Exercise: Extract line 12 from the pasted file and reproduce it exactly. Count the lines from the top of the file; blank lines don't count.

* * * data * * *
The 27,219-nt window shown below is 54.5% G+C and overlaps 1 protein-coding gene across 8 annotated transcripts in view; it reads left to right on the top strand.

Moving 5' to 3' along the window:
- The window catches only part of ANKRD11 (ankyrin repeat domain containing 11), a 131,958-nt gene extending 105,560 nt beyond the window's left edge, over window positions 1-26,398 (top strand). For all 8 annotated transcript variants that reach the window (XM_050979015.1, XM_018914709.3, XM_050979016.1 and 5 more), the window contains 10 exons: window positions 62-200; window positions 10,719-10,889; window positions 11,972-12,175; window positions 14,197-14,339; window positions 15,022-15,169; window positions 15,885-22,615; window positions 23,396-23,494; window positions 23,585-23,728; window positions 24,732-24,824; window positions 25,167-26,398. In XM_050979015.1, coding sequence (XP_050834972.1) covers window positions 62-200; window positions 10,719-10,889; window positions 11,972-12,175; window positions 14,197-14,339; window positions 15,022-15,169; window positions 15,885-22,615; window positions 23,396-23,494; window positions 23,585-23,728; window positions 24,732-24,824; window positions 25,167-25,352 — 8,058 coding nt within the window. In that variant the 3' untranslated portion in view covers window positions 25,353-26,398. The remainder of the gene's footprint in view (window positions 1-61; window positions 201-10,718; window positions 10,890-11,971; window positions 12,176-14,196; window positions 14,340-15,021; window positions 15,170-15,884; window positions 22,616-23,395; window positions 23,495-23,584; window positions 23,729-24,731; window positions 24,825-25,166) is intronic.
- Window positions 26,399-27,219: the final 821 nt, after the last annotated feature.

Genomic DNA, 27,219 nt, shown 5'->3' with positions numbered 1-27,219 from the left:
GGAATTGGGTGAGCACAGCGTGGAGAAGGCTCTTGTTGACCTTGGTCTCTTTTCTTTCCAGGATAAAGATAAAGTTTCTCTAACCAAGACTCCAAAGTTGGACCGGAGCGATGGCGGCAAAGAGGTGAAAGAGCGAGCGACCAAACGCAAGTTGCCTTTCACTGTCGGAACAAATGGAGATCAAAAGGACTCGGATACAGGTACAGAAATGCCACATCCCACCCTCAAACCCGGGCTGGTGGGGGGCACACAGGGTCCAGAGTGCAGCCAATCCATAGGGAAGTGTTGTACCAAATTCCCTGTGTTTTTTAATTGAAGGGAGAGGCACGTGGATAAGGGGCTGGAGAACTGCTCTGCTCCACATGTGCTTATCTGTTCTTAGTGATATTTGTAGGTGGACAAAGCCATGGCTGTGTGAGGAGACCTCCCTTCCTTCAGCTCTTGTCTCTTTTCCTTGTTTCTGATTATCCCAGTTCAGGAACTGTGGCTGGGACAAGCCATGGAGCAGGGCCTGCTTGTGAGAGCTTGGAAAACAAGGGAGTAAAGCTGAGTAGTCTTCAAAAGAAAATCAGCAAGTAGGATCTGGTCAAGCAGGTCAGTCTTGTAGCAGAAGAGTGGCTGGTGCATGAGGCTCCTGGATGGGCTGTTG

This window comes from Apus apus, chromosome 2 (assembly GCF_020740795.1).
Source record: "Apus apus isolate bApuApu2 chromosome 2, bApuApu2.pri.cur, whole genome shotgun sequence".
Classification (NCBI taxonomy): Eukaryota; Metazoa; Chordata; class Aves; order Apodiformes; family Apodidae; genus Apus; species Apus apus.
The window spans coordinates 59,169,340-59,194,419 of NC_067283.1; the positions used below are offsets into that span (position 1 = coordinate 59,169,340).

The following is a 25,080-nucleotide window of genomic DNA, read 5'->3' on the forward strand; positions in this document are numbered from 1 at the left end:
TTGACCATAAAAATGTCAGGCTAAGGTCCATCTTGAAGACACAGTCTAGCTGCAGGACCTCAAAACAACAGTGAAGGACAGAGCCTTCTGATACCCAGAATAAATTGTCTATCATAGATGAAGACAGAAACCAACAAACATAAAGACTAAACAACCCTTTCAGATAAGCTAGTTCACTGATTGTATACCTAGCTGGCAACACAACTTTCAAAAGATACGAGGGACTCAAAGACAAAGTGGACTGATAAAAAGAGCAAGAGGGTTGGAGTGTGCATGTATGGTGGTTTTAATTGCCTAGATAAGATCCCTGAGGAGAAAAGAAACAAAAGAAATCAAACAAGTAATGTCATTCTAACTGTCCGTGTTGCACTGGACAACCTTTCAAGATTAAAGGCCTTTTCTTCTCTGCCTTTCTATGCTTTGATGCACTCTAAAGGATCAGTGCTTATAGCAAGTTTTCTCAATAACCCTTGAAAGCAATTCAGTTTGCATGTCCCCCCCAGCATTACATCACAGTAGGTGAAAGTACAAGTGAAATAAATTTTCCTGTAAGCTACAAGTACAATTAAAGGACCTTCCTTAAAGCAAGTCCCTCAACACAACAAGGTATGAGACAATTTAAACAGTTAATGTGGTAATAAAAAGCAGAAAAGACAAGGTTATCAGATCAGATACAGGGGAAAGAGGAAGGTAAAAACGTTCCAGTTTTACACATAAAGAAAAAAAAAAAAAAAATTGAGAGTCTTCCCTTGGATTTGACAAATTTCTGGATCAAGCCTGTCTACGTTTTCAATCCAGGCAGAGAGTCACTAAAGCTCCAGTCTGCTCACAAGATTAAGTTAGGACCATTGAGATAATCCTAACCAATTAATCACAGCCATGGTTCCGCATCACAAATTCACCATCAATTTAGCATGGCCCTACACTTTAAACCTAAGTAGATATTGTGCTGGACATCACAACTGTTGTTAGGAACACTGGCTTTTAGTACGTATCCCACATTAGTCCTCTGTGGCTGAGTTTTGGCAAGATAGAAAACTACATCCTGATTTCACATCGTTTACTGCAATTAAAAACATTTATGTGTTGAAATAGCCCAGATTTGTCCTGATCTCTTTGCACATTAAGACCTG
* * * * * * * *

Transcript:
TTGACCATAAAAATGTCAGGCTAAGGTCCATCTTGAAGACACAGTCTAGCTGCAGGACCTCAAAACAACAGTGAAGGACAGAGCCTTCTGATACCCAGAATAAATTGTCTATCATAGATGAAGACAGAAACCAACAAACATAAAGACTAAACAACCCTTTCAGATAAGCTAGTTCACTGATTGTATACCTAGCTGGCAACACAACTTTCAAAAGATACGAGGGACTCAAAGACAAAGTGGACTGATAAAAAGAGCAAGAGGGTTGGAGTGTGCATGTATGGTGGTTTTAATTGCCTAGATAAGATCCCTGAGGAGAAAAGAAACAAAAGAAATCAAACAAGTAATGTCATTCTAACTGTCCGTGTTGCACTGGACAACCTTTCAAGATTAAAGGCCTTTTCTTCTCTGCCTTTCTATGCTTTGATGCACTCTAAAGGATCAGTGCTTATAGCAAGTTTTCTCAATAACCCTTGAAAGCAATTCAGTTTGCATGTCCCCCCCAGCATTACATCACAGTAGGTGAAAGTACAAGTGAAATAAATTTTCCTGTAAGCTACAAGTACAATTAAAGGACCTTCCTTAAAGCAAGTCCCTCAACACAACAAGGTATGAGACAATTTAAACAGTTAATGTGGTAATAAAAAGCAGAAAAGACAAGGTTATCAGATCAGATACAGGGGAAAGAGGAAGGTAAAAACGTTCCAGTTTTACACATAAAGAAAAAAAAAAAAAAAATTGAGAGTCTTCCCTTGGATTTGACAAATTTCTGGATCAAGCCTGTCTACGTTTTCAATCCAGGCAGAGAGTCACTAAAGCTCCAGTCTGCTCACAAGATTAAGTTAGGACCATTGAGATAATCCTAACCAATTAATCACAGCCATGGTTCCGCATCACAAATTCACCATCAATTTAGCATGGCCCTACACTTTAAACCTAAGTAGATATTGTGCTGGACATCACAACTGTTGTTAGGAACACTGGCTTTTAGTACGTATCCCACATTAGTCCTCTGTGGCTGAGTTTTGGCAAGATAGAAAACTACATCCTGATTTCACATCGTTTACTGCAATTAAAAACATTTATGTGTTGAAATAGCCCAGATTTGTCCTGATCTCTTTGCACATTAAGACCTG